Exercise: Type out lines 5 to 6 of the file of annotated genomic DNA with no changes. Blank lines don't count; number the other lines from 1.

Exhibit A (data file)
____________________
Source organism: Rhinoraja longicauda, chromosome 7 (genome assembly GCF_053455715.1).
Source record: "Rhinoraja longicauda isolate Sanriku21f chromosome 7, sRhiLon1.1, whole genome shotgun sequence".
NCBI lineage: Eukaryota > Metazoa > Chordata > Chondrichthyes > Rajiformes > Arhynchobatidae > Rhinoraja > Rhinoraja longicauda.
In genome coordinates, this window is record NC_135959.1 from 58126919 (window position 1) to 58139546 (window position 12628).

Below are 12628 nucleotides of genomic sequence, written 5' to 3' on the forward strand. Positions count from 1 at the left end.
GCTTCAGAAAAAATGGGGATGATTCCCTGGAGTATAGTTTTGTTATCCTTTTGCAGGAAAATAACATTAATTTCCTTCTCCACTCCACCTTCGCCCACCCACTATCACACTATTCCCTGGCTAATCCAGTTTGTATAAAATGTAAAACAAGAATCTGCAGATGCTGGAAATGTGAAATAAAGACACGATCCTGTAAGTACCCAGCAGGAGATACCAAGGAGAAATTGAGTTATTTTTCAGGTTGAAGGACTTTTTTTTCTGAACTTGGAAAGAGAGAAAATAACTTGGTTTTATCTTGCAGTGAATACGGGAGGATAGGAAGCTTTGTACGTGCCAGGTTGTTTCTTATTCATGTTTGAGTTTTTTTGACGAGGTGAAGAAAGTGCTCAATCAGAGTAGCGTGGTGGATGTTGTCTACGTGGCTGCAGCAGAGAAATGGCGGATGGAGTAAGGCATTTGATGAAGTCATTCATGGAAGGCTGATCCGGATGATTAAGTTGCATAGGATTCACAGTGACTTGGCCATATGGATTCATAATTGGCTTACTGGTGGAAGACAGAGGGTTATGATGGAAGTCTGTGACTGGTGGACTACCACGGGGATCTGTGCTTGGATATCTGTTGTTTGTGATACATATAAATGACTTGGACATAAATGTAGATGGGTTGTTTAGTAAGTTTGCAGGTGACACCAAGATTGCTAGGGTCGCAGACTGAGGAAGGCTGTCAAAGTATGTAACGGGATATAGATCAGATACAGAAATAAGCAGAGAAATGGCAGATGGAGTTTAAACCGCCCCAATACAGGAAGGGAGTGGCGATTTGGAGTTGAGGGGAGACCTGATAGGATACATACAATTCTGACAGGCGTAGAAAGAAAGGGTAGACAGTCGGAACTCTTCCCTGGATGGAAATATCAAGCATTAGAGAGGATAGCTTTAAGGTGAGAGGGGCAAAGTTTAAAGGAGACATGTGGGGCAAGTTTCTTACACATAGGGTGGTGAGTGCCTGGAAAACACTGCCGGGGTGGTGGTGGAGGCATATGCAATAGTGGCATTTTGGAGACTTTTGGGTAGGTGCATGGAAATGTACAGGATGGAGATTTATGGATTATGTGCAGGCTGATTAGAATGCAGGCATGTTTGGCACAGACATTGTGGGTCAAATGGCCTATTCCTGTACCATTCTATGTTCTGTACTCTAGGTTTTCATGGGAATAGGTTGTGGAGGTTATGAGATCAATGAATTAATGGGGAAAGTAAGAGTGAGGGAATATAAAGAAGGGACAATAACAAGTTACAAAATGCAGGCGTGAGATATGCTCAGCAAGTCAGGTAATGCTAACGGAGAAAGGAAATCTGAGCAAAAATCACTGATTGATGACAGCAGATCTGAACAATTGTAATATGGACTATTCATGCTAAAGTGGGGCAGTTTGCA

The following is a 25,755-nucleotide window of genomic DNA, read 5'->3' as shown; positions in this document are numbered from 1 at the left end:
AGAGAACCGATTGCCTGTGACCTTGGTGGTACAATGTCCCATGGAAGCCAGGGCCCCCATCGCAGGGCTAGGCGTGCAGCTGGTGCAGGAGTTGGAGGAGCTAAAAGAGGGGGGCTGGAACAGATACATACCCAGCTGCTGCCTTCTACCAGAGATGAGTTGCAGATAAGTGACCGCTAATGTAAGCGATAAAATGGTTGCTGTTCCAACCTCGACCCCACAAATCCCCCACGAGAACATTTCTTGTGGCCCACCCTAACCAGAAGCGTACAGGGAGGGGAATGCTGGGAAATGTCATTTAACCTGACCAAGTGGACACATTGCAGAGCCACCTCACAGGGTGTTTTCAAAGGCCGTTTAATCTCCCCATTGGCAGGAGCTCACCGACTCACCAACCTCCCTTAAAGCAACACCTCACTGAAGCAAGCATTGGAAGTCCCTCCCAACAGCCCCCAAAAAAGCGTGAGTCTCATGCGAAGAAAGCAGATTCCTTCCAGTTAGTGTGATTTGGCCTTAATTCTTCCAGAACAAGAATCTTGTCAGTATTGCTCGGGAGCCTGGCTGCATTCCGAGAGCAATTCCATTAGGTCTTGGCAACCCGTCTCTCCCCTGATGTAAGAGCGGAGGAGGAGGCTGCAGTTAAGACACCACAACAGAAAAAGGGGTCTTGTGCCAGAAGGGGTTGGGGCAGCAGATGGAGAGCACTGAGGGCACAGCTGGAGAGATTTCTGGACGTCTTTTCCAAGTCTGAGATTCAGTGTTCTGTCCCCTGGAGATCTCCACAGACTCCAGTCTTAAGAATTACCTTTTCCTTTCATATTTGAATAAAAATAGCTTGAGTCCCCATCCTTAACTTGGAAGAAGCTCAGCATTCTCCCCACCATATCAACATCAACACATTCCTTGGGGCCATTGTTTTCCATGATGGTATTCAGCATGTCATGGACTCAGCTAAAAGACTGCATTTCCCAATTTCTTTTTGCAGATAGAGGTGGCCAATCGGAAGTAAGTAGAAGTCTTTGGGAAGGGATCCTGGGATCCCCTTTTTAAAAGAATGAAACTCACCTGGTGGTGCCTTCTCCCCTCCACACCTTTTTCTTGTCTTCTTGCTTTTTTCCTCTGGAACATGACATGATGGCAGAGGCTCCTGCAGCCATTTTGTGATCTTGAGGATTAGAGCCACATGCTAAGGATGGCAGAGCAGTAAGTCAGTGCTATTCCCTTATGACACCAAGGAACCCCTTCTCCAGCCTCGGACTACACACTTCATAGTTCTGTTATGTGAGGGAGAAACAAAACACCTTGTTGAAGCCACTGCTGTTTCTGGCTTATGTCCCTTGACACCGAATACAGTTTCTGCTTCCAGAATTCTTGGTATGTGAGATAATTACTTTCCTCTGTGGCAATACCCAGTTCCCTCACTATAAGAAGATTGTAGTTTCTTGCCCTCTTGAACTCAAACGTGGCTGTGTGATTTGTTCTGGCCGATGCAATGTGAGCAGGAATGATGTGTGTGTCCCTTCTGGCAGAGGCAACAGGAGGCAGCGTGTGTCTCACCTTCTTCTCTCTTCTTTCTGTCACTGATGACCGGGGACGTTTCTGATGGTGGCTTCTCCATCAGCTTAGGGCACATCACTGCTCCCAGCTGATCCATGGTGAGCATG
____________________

Below are 12628 nucleotides of genomic sequence, written 5' to 3' on the forward strand. Positions count from 1 at the left end.
GCTTCAGAAAAAATGGGGATGATTCCCTGGAGTATAGTTTTGTTATCCTTTTGCAGGAAAATAACATTAATTTCCTTCTCCACTCCACCTTCGCCCACCCACTATCACACTATTCCCTGGCTAATCCAGTTTGTATAAAATGTAAAACAAGAATCTGCAGATGCTGGAAATGTGAAATAAAGACACGATCCTGTAAGTACCCAGCAGGAGATACCAAGGAGAAATTGAGTTATTTTTCAGGTTGAAGGACTTTTTTTTCTGAACTTGGAAAGAGAGAAAATAACTTGGTTTTATCTTGCAGTGAATACGGGAGGATAGGAAGCTTTGTACGTGCCAGGTTGTTTCTTATTCATGTTTGAGTTTTTTTGACGAGGTGAAGAAAGTGCTCAATCAGAGTAGCGTGGTGGATGTTGTCTACGTGGCTGCAGCAGAGAAATGGCGGATGGAGTAAGGCATTTGATGAAGTCATTCATGGAAGGCTGATCCGGATGATTAAGTTGCATAGGATTCACAGTGACTTGGCCATATGGATTCATAATTGGCTTACTGGTGGAAGACAGAGGGTTATGATGGAAGTCTGTGACTGGTGGACTACCACGGGGATCTGTGCTTGGATATCTGTTGTTTGTGATACATATAAATGACTTGGACATAAATGTAGATGGGTTGTTTAGTAAGTTTGCAGGTGACACCAAGATTGCTAGGGTCGCAGACTGAGGAAGGCTGTCAAAGTATGTAACGGGATATAGATCAGATACAGAAATAAGCAGAGAAATGGCAGATGGAGTTTAAACCGCCCCAATACAGGAAGGGAGTGGCGATTTGGAGTTGAGGGGAGACCTGATAGGATACATACAATTCTGACAGGCGTAGAAAGAAAGGGTAGACAGTCGGAACTCTTCCCTGGATGGAAATATCAAGCATTAGAGAGGATAGCTTTAAGGTGAGAGGGGCAAAGTTTAAAGGAGACATGTGGGGCAAGTTTCTTACACATAGGGTGGTGAGTGCCTGGAAAACACTGCCGGGGTGGTGGTGGAGGCATATGCAATAGTGGCATTTTGGAGACTTTTGGGTAGGTGCATGGAAATGTACAGGATGGAGATTTATGGATTATGTGCAGGCTGATTAGAATGCAGGCATGTTTGGCACAGACATTGTGGGTCAAATGGCCTATTCCTGTACCATTCTATGTTCTGTACTCTAGGTTTTCATGGGAATAGGTTGTGGAGGTTATGAGATCAATGAATTAATGGGGAAAGTAAGAGTGAGGGAATATAAAGAAGGGACAATAACAAGTTACAAAATGCAGGCGTGAGATATGCTCAGCAAGTCAGGTAATGCTAACGGAGAAAGGAAATCTGAGCAAAAATCACTGATTGATGACAGCAGATCTGAACAATTGTAATATGGACTATTCATGCTAAAGTGGGGCAGTTTGCA